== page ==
From: Shawn Steele (???) (Shawn.Steele@microsoft.com)
Date: Wed Mar 18 2009 - 11:00:05 CST
(speaking as myself)
Sounds like a Firefox bug. Unassigned code points should cause an error since they aren’t assigned. If they were dropped, then at the least, the shortened name should show up in the address bar.
For most users this probably doesn’t matter much since you can easily contrive URLs that look real at a quick glance or to someone not familiar with URLs, eg: https://www.google.com.secure.net would fool many users.
From: firstname.lastname@example.org [mailto:email@example.com] On Behalf Of Chris Weber
Sent: Pōʻ, Malaki 17, 2009 10:06 PM
Subject: Attack vectors through Unassigned Code Points in IDN
In I’m reading RFC 3491 correctly, then IDNA allows for unassigned code points to exist in strings and domain names. This makes spoofing attacks possible when one these code points don’t have associated glyphs and basically show up as white space. This seems to be the case with some ranges like U+115A..U+115E under. In this case the following URL provides an attack vector in Firefox, because the domain nottrusted.org gets pushed way out of view in the Address Bar.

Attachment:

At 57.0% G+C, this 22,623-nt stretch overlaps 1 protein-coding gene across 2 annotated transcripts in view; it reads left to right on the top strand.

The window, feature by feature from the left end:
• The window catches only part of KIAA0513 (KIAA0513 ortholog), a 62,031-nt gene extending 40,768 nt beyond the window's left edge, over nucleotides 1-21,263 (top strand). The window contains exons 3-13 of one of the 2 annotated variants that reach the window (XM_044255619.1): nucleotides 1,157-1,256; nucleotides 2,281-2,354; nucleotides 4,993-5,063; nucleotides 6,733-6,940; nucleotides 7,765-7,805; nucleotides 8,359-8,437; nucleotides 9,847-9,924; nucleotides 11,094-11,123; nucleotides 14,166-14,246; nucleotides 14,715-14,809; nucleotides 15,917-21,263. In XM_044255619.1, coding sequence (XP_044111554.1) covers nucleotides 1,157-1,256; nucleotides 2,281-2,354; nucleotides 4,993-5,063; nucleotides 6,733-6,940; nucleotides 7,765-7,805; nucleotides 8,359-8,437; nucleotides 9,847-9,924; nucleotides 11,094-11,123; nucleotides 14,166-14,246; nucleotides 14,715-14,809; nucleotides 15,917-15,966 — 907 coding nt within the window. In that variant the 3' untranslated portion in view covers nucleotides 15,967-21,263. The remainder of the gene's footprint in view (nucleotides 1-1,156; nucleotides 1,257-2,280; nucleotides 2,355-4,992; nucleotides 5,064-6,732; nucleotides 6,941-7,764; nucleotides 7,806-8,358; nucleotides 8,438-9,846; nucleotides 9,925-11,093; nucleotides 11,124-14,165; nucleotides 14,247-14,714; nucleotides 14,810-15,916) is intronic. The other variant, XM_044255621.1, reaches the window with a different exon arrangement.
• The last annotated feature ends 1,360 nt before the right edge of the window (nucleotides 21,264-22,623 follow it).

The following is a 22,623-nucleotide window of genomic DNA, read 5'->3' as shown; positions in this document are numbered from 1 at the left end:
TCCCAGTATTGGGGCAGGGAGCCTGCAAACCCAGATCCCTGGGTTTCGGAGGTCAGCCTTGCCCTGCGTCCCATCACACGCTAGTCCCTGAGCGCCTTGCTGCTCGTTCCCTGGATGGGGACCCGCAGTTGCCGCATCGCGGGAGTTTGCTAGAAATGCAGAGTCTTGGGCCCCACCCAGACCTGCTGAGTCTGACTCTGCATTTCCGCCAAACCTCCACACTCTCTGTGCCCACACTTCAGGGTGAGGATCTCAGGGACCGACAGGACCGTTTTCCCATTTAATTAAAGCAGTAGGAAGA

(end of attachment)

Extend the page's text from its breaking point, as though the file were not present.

My question is – was this the intended behavior of IDNA to allow unassigned code points in IDN? Or is this more related to a font rendering issue?
7. Unassigned Code Points in Internationalized Domain Names
If the processing in [IDNA] specifies that a list of unassigned code
points be used, the system uses table A.1 from [STRINGPREP] as its
list of unassigned code points.
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